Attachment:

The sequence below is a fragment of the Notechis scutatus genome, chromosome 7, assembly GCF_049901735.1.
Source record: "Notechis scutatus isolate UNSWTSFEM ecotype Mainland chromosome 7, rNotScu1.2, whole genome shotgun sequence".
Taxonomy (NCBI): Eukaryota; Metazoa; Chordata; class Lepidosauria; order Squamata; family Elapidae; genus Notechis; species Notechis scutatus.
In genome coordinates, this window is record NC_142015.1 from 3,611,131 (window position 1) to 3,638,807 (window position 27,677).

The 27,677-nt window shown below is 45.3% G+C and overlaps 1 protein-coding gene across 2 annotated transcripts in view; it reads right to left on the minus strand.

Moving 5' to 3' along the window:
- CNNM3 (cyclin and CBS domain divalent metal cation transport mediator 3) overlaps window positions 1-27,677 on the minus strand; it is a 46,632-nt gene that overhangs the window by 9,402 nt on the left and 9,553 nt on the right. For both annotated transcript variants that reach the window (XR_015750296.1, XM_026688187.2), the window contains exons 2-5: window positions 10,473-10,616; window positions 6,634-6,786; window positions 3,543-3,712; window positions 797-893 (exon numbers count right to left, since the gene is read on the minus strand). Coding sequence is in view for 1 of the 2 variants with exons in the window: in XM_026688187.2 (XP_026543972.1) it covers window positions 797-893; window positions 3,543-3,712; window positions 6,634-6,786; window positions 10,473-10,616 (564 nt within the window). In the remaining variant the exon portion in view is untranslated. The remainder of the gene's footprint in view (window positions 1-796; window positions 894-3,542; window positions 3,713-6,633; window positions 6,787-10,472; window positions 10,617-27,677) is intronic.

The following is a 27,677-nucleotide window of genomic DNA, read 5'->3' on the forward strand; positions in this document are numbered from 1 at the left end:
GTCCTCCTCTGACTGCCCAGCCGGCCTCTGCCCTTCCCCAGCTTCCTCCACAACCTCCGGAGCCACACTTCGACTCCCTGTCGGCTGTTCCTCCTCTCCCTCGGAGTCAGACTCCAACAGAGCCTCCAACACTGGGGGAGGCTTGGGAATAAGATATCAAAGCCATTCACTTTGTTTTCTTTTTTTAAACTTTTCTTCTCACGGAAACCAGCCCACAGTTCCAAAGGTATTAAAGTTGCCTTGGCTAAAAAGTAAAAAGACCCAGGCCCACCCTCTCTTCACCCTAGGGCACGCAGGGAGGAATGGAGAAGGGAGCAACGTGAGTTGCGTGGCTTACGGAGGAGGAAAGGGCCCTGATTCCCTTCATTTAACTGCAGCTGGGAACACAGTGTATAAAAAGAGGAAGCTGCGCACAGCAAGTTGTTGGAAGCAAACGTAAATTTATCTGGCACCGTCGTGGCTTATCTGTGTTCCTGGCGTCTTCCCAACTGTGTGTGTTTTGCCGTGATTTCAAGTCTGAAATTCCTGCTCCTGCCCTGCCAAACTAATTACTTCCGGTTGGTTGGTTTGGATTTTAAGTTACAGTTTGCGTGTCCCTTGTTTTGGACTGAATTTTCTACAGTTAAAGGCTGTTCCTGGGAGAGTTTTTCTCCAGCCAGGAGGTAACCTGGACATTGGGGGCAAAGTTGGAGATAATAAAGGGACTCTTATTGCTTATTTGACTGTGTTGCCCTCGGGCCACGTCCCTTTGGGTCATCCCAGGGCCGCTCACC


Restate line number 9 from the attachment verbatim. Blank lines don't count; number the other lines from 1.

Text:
GTCCTCCTCTGACTGCCCAGCCGGCCTCTGCCCTTCCCCAGCTTCCTCCACAACCTCCGGAGCCACACTTCGACTCCCTGTCGGCTGTTCCTCCTCTCCCTCGGAGTCAGACTCCAACAGAGCCTCCAACACTGGGGGAGGCTTGGGAATAAGATATCAAAGCCATTCACTTTGTTTTCTTTTTTTAAACTTTTCTTCTCACGGAAACCAGCCCACAGTTCCAAAGGTATTAAAGTTGCCTTGGCTAAAAAGTAAAAAGACCCAGGCCCACCCTCTCTTCACCCTAGGGCACGCAGGGAGGAATGGAGAAGGGAGCAACGTGAGTTGCGTGGCTTACGGAGGAGGAAAGGGCCCTGATTCCCTTCATTTAACTGCAGCTGGGAACACAGTGTATAAAAAGAGGAAGCTGCGCACAGCAAGTTGTTGGAAGCAAACGTAAATTTATCTGGCACCGTCGTGGCTTATCTGTGTTCCTGGCGTCTTCCCAACTGTGTGTGTTTTGCCGTGATTTCAAGTCTGAAATTCCTGCTCCTGCCCTGCCAAACTAATTACTTCCGGTTGGTTGGTTTGGATTTTAAGTTACAGTTTGCGTGTCCCTTGTTTTGGACTGAATTTTCTACAGTTAAAGGCTGTTCCTGGGAGAGTTTTTCTCCAGCCAGGAGGTAACCTGGACATTGGGGGCAAAGTTGGAGATAATAAAGGGACTCTTATTGCTTATTTGACTGTGTTGCCCTCGGGCCACGTCCCTTTGGGTCATCCCAGGGCCGCTCACC